This year, World IP Day will celebrate the leading role women are playing in driving change in the world. To mark the occasion, we put five questions to Ingrid Baele, the newly-appointed Chair of the ICC Commission on Intellectual Property.
Ms Baele is Vice-President of Philips Intellectual Property and Standards (IP&S)—the organisation handling all Royal Philips’ IP matters—and has a great deal of international experience in IP management and strategy.
You are the first female Chair of the IP Commission. What made you decide to accept this role?
Having served as Vice-Chair of the commission for seven years, I gradually grew into this leadership role. As I am interested in a broad range of IP topics, including how views differ around the globe, I greatly appreciate the diversity of views and experiences represented in the multi-sectoral and international membership of the IP Commission, which is quite unique. For me personally, it was more or less a logical step to become Chair, though I still feel honoured to have been approached for this role.
How does IP contribute to innovation, sustainable development and inclusive growth?
IP protects innovation and, as such, provides a return on investment for those investing in innovation. It is widely accepted that innovation will be key to reaching global sustainable development objectives. IP enables innovators to grow, creating and realising great ideas and resources for sustainable development, and opportunities for inclusive economic growth.
You are also a senior executive at Philips, where you are responsible for Philips’ IP offices and operations worldwide. What changes have you seen in recent years in the way IP is perceived and used around the world?
Perceptions of IP are, and will remain, different throughout the world and may vary depending on innovations or technologies. On the one hand, in the era of digitisation and widespread information-sharing, the openness and speed of development have increased. This may have an influence on patents, for which the relatively slow speed of granting procedures can create a problem.
On the other hand though, IP is about more than patents, and other types of IP, like designs, trademarks, trade secrets and copyrights, are becoming increasingly important. Companies, research institutes, and individuals investing in innovation will often want to see something in return, and IP is one of the assets that can fulfil that role.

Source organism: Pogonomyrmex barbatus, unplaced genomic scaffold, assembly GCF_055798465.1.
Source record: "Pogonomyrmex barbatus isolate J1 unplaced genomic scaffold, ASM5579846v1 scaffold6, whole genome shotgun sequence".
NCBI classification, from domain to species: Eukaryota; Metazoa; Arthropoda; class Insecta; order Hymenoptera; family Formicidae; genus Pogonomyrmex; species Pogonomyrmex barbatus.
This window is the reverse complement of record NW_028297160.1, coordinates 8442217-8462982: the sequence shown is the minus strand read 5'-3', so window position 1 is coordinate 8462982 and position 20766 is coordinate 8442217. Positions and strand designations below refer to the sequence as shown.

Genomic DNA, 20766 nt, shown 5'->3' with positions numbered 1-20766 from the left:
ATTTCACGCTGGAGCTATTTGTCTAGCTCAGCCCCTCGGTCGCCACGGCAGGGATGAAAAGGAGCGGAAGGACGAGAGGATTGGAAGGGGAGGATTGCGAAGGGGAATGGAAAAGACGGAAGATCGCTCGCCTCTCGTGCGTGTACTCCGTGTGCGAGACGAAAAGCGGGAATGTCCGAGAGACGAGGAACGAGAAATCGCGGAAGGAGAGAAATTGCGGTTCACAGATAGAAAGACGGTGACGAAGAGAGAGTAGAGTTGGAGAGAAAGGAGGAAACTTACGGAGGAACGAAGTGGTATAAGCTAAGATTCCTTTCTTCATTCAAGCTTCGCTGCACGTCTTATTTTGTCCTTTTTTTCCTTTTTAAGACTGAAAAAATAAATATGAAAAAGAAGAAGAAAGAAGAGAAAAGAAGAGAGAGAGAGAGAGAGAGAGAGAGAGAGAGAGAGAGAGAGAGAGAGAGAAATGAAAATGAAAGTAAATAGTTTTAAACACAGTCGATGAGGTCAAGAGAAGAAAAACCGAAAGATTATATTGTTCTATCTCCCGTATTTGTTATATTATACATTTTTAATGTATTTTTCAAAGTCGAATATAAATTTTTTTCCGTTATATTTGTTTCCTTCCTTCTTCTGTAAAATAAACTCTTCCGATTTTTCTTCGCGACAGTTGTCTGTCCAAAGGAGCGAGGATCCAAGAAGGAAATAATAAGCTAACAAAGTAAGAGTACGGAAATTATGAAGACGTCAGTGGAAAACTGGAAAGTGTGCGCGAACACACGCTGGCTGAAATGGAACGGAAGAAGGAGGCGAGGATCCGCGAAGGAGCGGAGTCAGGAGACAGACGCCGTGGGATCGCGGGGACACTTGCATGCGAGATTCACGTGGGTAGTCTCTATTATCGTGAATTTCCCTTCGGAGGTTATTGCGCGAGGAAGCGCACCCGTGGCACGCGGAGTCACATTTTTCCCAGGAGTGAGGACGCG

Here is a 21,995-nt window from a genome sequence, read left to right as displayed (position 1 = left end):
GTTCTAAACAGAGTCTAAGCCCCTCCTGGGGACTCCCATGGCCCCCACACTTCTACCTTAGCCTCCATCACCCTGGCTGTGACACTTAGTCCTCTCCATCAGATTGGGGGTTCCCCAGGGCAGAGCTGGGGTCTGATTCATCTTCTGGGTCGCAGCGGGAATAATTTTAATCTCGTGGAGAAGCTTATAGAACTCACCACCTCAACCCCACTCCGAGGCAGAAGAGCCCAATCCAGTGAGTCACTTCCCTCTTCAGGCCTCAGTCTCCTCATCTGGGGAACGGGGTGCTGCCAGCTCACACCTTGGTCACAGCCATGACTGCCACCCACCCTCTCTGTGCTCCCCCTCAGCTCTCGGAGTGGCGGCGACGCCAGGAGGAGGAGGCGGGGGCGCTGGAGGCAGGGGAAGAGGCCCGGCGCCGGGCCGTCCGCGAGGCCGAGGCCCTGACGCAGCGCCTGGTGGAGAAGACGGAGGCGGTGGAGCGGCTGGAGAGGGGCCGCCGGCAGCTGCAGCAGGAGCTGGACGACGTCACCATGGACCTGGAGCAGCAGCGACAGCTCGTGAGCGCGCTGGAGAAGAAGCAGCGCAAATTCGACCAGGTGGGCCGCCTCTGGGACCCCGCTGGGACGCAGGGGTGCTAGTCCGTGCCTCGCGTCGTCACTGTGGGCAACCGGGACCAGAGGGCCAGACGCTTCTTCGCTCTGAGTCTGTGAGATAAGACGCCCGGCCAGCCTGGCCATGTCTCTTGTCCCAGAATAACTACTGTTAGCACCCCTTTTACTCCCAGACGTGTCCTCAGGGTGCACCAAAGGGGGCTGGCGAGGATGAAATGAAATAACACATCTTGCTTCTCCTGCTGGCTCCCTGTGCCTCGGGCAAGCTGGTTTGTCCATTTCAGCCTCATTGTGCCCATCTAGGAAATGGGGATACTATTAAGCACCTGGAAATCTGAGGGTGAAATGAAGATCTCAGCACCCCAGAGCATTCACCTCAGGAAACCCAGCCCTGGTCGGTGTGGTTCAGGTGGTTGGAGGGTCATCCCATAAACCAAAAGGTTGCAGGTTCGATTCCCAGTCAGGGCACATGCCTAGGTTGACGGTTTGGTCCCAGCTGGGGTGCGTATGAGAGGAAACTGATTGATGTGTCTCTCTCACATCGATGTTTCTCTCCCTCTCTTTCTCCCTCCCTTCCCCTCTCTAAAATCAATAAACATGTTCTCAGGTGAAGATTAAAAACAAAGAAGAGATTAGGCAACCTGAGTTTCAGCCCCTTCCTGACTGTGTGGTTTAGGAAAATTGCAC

Have you seen an evolution in women participating in scientific research and in IP management over the years?
Yes, indeed. Over the years, the percentage of women in scientific and technical functions has increased but there are several factors contributing to that. The economic role of women in a culture or country may have generally developed over time and participation depends on the technical area under consideration. Starting with an unequal distribution of male and female students, for example, it is not realistic to expect a 50-50 distribution in a technical work environment. Although a mixed gender team may have different dynamics compared to a purely male or purely female one, I think we should always go for the best candidate with a proper balance of hard and soft skills.
Do you have any last thoughts on the theme of World IP Day: “Powering change: Women in innovation and creativity”?
Women are sometimes considered to be too modest about their capabilities and what they can achieve but I think there is in fact no difference in creativity between men and women in general. What is important to me is that men and women are addressed together with the same messages and not treated or addressed differently. In the end, we are all part of the same society, and have to work together and learn from each other.